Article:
Seventeen years of painstaking effort in developing and maintaining a new onion variety by a small farmer, Balwan Singh from Haryana, bore fruit when the National Innovation Foundation – India (NIF) under the leadership of Prof Anil Gupta recognised this variety at the national level. NIF honoured the farmer in its sixth biennial award ceremony at the Rashtrapati Bhavan, New Delhi recently.
Better shelf life
This onion variety named “Balwan Pyaj” has a longer shelf life as compared to other commercial varieties due to its tightly adhered bulb skin.
The variety’s yield per hectare is over 30 tonnes, and is believed to be resistant to pests and diseases occurring in onion.
Its dark red coloured globular shaped bulbs with about 50-60 gm weight, appear more attractive than common ones with firm, bright red coloured, bulbs yielding about 20 tonnes per hectare. That is the new variety developed by the farmers yields nearly 50 tonnes.
Many years back Mr. Balwan Singh brought some onions from a neighbouring village. He observed the bulbs to be large in size, red in colour, and the skin to be tight.
Being an experienced farmer, he knew that good quality plants yield good fruits bulbs hence he started grading and breeding this particular onion through selection, considering parameters such as the plant health, tightly adhered bulb skin, size and well shaped red coloured bulbs.
Year after year, he repeated the same process to purify the variety and stabilise its characteristics. After many years of perseverance he could finally develop this variety.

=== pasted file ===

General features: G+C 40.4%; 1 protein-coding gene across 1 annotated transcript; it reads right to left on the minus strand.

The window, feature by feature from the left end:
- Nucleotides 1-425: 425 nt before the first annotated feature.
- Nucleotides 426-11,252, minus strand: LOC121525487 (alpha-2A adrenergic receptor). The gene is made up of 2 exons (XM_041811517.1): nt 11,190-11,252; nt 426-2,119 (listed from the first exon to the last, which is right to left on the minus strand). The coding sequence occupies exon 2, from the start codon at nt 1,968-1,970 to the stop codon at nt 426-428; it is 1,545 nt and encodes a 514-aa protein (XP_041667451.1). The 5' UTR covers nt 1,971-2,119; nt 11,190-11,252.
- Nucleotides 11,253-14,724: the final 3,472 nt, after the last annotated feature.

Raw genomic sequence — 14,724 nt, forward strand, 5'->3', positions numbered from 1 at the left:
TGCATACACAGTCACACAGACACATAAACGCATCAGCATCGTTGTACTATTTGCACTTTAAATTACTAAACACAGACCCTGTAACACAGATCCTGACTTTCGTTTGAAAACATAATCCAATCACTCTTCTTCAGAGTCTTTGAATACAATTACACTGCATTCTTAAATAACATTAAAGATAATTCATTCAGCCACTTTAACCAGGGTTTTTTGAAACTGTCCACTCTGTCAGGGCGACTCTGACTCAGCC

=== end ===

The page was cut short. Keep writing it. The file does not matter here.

The family also maintained the year wise performance data for the crop, which exhibited good performance. “It is just persistence that kept him going. He did not do it for honours or recognition,” says Prof Gupta about the entire process.
NIF facilitated that the testing of variety at the Vegetable Research Farm, Department of Vegetable Science, Choudhary Charan Singh Haryana Agricultural University, Hisar, Haryana during 2010-11.
According to the results, the onion variety showed significantly higher yield (of more than 30 tonnes/ha), bulb weight and bulb diameter, than existing variety named Hisar-2.
Other features, which distinguish this variety, are dark green colour of foliage, good thickness of rings, a predominant axis and symmetrical cross section.
The farmer has distributed the seed of his variety to about a thousand farmers of Haryana and around. He specially recognises the support of scientists of the Haryana Agriculture University who guided him from time to time, and helped him with technological updates.
Provides a platform
NIF also provided him an opportunity to display his variety at the Innovations’ Exhibition at the President House in 2011.
He has been participating in different agricultural exhibitions of agricultural products and winning prizes as well. His work has been covered in local as well as national media.
“There are hundreds of brilliant solutions to tackle everyday problems in many villages. What we need is an honest effort to look out for them and then the patience to try them.
“In fact many of these solutions are simpler and more effective than those provided by formal science. In some cases such grassroots solutions even extend the frontiers of science,” says Mr. Gupta.
The foundation has been systematically documenting several hundreds of innovations from different parts of rural India and providing the innovators with a platform to present their findings.
Many of these grassroots developments though appearing to be simple can be easily replicated and used by others.
To know more interested readers can contact the farmer Mr. Balwan Singh, PO: Shivana village: Alakhpura, Bhiwani, Haryana, Mobile: 09992696963 and email Prof Anil Gupta at firstname.lastname@example.org